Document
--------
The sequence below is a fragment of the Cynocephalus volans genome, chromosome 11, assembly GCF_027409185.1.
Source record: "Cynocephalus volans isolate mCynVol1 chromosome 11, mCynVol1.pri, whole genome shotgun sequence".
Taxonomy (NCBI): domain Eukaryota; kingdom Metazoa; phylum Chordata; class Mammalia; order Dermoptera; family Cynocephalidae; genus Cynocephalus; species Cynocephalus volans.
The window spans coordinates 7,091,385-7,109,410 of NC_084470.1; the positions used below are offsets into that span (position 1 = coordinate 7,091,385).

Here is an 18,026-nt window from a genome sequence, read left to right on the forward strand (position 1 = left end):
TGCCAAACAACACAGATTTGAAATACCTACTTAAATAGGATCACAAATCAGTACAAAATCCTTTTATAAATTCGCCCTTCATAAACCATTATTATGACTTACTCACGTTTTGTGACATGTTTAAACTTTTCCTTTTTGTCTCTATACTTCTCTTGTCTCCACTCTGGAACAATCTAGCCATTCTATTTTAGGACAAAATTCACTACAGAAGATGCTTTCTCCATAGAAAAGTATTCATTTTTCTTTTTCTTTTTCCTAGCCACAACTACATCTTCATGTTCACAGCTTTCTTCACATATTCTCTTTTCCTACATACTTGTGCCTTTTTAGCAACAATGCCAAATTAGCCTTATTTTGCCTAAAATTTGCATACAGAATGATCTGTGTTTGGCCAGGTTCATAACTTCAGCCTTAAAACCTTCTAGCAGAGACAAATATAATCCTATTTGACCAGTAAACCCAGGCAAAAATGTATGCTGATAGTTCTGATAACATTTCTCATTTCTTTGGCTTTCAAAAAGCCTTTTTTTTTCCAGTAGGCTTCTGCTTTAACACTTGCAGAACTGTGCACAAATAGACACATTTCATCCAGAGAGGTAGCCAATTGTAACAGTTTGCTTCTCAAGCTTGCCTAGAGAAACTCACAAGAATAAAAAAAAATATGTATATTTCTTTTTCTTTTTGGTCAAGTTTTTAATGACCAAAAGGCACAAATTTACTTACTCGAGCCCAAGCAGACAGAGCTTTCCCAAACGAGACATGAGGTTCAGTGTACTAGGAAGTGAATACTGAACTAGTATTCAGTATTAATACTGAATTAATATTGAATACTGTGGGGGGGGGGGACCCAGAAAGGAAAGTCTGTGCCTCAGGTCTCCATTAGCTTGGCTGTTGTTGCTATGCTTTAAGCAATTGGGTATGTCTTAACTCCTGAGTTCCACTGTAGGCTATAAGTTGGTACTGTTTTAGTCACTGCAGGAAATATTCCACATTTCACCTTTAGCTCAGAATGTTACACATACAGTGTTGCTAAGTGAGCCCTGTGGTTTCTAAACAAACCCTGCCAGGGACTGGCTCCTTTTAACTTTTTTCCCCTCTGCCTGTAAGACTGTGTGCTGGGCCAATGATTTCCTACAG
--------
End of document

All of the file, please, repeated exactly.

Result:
The sequence below is a fragment of the Cynocephalus volans genome, chromosome 11, assembly GCF_027409185.1.
Source record: "Cynocephalus volans isolate mCynVol1 chromosome 11, mCynVol1.pri, whole genome shotgun sequence".
Taxonomy (NCBI): domain Eukaryota; kingdom Metazoa; phylum Chordata; class Mammalia; order Dermoptera; family Cynocephalidae; genus Cynocephalus; species Cynocephalus volans.
The window spans coordinates 7,091,385-7,109,410 of NC_084470.1; the positions used below are offsets into that span (position 1 = coordinate 7,091,385).

Here is an 18,026-nt window from a genome sequence, read left to right on the forward strand (position 1 = left end):
TGCCAAACAACACAGATTTGAAATACCTACTTAAATAGGATCACAAATCAGTACAAAATCCTTTTATAAATTCGCCCTTCATAAACCATTATTATGACTTACTCACGTTTTGTGACATGTTTAAACTTTTCCTTTTTGTCTCTATACTTCTCTTGTCTCCACTCTGGAACAATCTAGCCATTCTATTTTAGGACAAAATTCACTACAGAAGATGCTTTCTCCATAGAAAAGTATTCATTTTTCTTTTTCTTTTTCCTAGCCACAACTACATCTTCATGTTCACAGCTTTCTTCACATATTCTCTTTTCCTACATACTTGTGCCTTTTTAGCAACAATGCCAAATTAGCCTTATTTTGCCTAAAATTTGCATACAGAATGATCTGTGTTTGGCCAGGTTCATAACTTCAGCCTTAAAACCTTCTAGCAGAGACAAATATAATCCTATTTGACCAGTAAACCCAGGCAAAAATGTATGCTGATAGTTCTGATAACATTTCTCATTTCTTTGGCTTTCAAAAAGCCTTTTTTTTTCCAGTAGGCTTCTGCTTTAACACTTGCAGAACTGTGCACAAATAGACACATTTCATCCAGAGAGGTAGCCAATTGTAACAGTTTGCTTCTCAAGCTTGCCTAGAGAAACTCACAAGAATAAAAAAAAATATGTATATTTCTTTTTCTTTTTGGTCAAGTTTTTAATGACCAAAAGGCACAAATTTACTTACTCGAGCCCAAGCAGACAGAGCTTTCCCAAACGAGACATGAGGTTCAGTGTACTAGGAAGTGAATACTGAACTAGTATTCAGTATTAATACTGAATTAATATTGAATACTGTGGGGGGGGGGGACCCAGAAAGGAAAGTCTGTGCCTCAGGTCTCCATTAGCTTGGCTGTTGTTGCTATGCTTTAAGCAATTGGGTATGTCTTAACTCCTGAGTTCCACTGTAGGCTATAAGTTGGTACTGTTTTAGTCACTGCAGGAAATATTCCACATTTCACCTTTAGCTCAGAATGTTACACATACAGTGTTGCTAAGTGAGCCCTGTGGTTTCTAAACAAACCCTGCCAGGGACTGGCTCCTTTTAACTTTTTTCCCCTCTGCCTGTAAGACTGTGTGCTGGGCCAATGATTTCCTACAG